Extreme, perhaps. Effective, definitely. The ANC is now the majority incumbent party in post-apartheid South Africa.

Are you Real? Or do you play for a Team?

If you’re a Real Liberal, you espouse liberal values and policies that you think would make America a better place. If you’re a partisan of Team Politics, you only care about one thing—whether the Democrats get elected. You couldn’t care less about policy.

Which side are you on?

Like Clinton and Carter before him, Obama has sold out core liberal Democratic principles, such as fighting for the weak and poor and expanding the social safety net, as well as civil liberties. He can’t point to a single major liberal policy achievement. Heck, Obama hasn’t proposed a major liberal bill. Even so, Team Democrats will vote for Obama in 2012. Team Democrats are Democrats first, liberals last.

Real Liberals, on the other hand, have no reason to support the Dems. The debt limit deal makes this painfully clear.

Paul Krugman, the only reason to read The New York Times op/ed page, calls the debt limit deal “a disaster, and not just for President Obama and his party. It will damage an already depressed economy; it will probably make America’s long-run deficit problem worse, not better; and most important, by demonstrating that raw extortion works and carries no political cost, it will take America a long way down the road to banana-republic status.”

Krugman is a Real Liberal. Real Liberals care about liberal policies—defending old liberal victories such as Social Security and Medicare, as well as struggling to achieve new gains like a public-works program to put the unemployed to work.

Real Liberals give Democratic politicians the benefit of the doubt. But after they prove themselves to be a DINO (Democrat In Name Only), Real Liberals withhold their support. Classic example: Joe Lieberman, the senator from Connecticut. Current version: Barack Obama and his allies.

Obama has been locked in an epic showdown with House Republicans for weeks. Matador vs. bull. Scary and exciting.

First and foremost, the debt ceiling debate was ridiculous from the start. The economy is at a standstill. Recent GDP numbers came in at a sub-anemic 1.9 percent, so low that the real unemployment rate of 21 percent will continue to increase. Foreclosures are emptying out whole neighborhoods.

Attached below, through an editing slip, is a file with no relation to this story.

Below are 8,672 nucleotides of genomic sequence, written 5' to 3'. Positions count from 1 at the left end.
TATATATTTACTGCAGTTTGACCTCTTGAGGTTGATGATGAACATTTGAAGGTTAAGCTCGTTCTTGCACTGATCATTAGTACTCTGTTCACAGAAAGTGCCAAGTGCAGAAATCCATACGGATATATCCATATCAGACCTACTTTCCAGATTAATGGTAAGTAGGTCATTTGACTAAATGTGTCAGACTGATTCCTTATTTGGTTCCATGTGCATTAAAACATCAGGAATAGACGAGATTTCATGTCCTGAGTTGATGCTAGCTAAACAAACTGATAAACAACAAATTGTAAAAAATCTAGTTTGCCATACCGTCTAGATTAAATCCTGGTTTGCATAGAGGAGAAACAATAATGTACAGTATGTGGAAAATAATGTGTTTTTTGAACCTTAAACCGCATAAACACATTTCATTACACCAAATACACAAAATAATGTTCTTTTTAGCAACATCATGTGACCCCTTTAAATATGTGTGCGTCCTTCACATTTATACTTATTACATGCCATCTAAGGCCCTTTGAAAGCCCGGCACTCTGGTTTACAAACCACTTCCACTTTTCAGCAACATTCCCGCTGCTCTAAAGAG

The traditional, historically proven Keynesian response to Depression is for the government to spend more. Members of both major parties know this. Yet here they were, both agreeing to spend less, indeed to slash the budget by historic amounts. If the Democrats had an ounce of sense, much less principle, they would have refused to discuss budget cuts at all. (Although an end to the wars would be nice.)

Obama and Congressional Democrats went along with trillions in cuts, cuts that may lead to Soviet-style collapse. The Dems’ only demand was that a final agreement include tax increases on the wealthy.

In the end, the Hopey Changey matador hopped the fence and fled the stadium. The GOP got their cuts. The Dems didn’t get a cent of taxes on the rich.

OK, Real Liberals. It’s been three years. You know Obama’s record. Obama never fights. When he does, it’s for conservative values, like slashing the federal budget and giving our money to millionaire bankers.

Why would you vote for him, or any Democrat, next year?

I know, I know: the Even More Insane Evil Republicans would take over. Après nous, la deluge. To which I ask, really, truly, no sarcasm—what difference would it make?

What if John McCain had won in 2008? Do you think we’d be at war in more countries than Afghanistan, Iraq, Yemen, Somalia and Libya? Would the Republicans have done less than Obama for the unemployed and homeowners getting evicted from their homes?

How much longer are you going to tolerate the sellout Democrats? How many more times are you going to stand in line to cast a vote for these treacherous scum?

(Ted Rall is the author of “The Anti-American Manifesto.” His website is tedrall.com.)

COPYRIGHT 2011 TED RALL